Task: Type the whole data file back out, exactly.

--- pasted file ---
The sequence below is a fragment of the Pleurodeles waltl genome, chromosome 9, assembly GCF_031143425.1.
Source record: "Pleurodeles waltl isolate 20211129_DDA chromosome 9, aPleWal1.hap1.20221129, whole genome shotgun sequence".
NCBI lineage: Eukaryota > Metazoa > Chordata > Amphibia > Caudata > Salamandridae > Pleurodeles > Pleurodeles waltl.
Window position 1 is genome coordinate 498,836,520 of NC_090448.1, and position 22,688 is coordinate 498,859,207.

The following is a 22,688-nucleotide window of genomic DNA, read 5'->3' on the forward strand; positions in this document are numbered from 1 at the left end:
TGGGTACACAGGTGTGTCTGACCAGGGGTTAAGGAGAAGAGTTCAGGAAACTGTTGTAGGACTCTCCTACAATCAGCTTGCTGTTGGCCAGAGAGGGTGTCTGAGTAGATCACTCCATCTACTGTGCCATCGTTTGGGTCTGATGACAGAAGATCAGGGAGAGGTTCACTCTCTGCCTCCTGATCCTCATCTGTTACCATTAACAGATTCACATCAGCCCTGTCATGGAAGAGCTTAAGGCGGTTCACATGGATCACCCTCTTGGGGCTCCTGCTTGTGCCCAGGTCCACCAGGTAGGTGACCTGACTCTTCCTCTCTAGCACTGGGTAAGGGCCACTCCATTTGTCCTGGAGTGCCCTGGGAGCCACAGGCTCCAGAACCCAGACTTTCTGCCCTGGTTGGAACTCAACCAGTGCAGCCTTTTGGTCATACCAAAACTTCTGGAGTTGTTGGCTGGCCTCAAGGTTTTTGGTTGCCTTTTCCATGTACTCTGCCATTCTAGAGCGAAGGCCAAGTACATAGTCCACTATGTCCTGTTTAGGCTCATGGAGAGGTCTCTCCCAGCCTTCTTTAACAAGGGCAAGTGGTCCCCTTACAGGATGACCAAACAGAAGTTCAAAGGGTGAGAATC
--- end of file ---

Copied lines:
The sequence below is a fragment of the Pleurodeles waltl genome, chromosome 9, assembly GCF_031143425.1.
Source record: "Pleurodeles waltl isolate 20211129_DDA chromosome 9, aPleWal1.hap1.20221129, whole genome shotgun sequence".
NCBI lineage: Eukaryota > Metazoa > Chordata > Amphibia > Caudata > Salamandridae > Pleurodeles > Pleurodeles waltl.
Window position 1 is genome coordinate 498,836,520 of NC_090448.1, and position 22,688 is coordinate 498,859,207.

The following is a 22,688-nucleotide window of genomic DNA, read 5'->3' on the forward strand; positions in this document are numbered from 1 at the left end:
TGGGTACACAGGTGTGTCTGACCAGGGGTTAAGGAGAAGAGTTCAGGAAACTGTTGTAGGACTCTCCTACAATCAGCTTGCTGTTGGCCAGAGAGGGTGTCTGAGTAGATCACTCCATCTACTGTGCCATCGTTTGGGTCTGATGACAGAAGATCAGGGAGAGGTTCACTCTCTGCCTCCTGATCCTCATCTGTTACCATTAACAGATTCACATCAGCCCTGTCATGGAAGAGCTTAAGGCGGTTCACATGGATCACCCTCTTGGGGCTCCTGCTTGTGCCCAGGTCCACCAGGTAGGTGACCTGACTCTTCCTCTCTAGCACTGGGTAAGGGCCACTCCATTTGTCCTGGAGTGCCCTGGGAGCCACAGGCTCCAGAACCCAGACTTTCTGCCCTGGTTGGAACTCAACCAGTGCAGCCTTTTGGTCATACCAAAACTTCTGGAGTTGTTGGCTGGCCTCAAGGTTTTTGGTTGCCTTTTCCATGTACTCTGCCATTCTAGAGCGAAGGCCAAGTACATAGTCCACTATGTCCTGTTTAGGCTCATGGAGAGGTCTCTCCCAGCCTTCTTTAACAAGGGCAAGTGGTCCCCTTACAGGATGACCAAACAGAAGTTCAAAGGGTGAGAATC